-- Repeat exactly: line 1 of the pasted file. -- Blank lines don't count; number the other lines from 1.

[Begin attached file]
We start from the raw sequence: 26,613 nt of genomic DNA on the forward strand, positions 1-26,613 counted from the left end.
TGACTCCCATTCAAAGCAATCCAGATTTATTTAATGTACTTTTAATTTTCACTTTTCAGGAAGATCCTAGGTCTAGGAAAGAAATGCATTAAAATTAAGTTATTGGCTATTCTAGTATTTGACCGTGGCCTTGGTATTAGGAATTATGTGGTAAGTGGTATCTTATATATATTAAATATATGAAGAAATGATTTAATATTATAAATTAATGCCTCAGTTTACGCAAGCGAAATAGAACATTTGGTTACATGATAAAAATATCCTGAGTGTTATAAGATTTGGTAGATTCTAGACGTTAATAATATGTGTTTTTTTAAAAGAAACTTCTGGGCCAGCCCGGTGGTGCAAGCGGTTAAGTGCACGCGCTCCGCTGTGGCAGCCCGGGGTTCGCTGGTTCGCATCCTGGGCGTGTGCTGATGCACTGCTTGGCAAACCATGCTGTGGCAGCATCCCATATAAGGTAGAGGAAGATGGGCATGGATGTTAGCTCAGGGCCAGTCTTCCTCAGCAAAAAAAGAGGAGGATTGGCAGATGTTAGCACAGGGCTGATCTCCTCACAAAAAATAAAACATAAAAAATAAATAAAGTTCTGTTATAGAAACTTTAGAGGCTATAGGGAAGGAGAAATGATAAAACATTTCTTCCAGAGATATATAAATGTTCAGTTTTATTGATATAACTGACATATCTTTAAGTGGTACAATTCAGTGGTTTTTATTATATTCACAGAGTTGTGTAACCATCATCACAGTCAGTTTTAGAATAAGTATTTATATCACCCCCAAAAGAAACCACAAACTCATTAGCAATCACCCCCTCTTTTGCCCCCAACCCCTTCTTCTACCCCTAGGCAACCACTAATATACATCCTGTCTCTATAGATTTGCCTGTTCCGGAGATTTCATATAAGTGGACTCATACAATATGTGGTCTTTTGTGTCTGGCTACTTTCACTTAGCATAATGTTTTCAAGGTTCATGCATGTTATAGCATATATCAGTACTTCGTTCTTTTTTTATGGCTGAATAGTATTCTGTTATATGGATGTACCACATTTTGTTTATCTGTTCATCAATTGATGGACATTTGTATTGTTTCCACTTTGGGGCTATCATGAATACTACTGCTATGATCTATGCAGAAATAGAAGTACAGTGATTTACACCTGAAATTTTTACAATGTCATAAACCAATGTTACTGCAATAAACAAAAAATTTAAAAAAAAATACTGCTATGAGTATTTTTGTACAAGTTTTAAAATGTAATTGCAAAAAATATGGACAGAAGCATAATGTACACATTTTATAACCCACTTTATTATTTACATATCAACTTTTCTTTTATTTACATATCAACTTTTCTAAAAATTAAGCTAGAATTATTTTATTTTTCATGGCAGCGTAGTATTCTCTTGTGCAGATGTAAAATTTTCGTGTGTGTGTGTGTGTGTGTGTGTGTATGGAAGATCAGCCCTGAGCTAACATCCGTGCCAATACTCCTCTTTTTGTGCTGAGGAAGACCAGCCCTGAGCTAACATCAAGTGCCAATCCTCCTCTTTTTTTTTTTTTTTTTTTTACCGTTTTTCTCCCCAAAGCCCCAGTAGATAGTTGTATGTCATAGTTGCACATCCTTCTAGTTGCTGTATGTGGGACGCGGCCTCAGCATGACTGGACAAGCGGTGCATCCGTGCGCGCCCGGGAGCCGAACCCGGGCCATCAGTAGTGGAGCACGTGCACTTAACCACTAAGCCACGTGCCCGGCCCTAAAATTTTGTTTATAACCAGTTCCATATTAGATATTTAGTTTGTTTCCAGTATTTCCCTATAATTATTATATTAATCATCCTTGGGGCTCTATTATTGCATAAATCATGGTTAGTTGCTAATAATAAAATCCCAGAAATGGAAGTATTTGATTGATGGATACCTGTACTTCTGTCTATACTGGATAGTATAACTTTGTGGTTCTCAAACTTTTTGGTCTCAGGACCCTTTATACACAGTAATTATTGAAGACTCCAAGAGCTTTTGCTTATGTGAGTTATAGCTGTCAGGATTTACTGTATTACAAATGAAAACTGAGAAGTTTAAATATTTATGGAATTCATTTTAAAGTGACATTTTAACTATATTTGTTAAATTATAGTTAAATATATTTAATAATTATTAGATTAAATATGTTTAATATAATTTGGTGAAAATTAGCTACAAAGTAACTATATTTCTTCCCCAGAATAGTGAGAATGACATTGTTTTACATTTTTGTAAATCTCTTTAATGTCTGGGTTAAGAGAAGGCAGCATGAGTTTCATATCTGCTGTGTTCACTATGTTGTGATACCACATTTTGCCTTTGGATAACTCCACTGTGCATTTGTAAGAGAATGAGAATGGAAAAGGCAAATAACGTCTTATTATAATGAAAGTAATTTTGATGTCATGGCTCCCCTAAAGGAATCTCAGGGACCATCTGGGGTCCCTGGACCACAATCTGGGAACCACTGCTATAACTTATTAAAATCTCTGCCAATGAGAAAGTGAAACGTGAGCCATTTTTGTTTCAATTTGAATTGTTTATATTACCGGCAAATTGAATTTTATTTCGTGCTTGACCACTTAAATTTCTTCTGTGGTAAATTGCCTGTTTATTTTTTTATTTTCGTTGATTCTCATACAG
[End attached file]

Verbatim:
We start from the raw sequence: 26,613 nt of genomic DNA on the forward strand, positions 1-26,613 counted from the left end.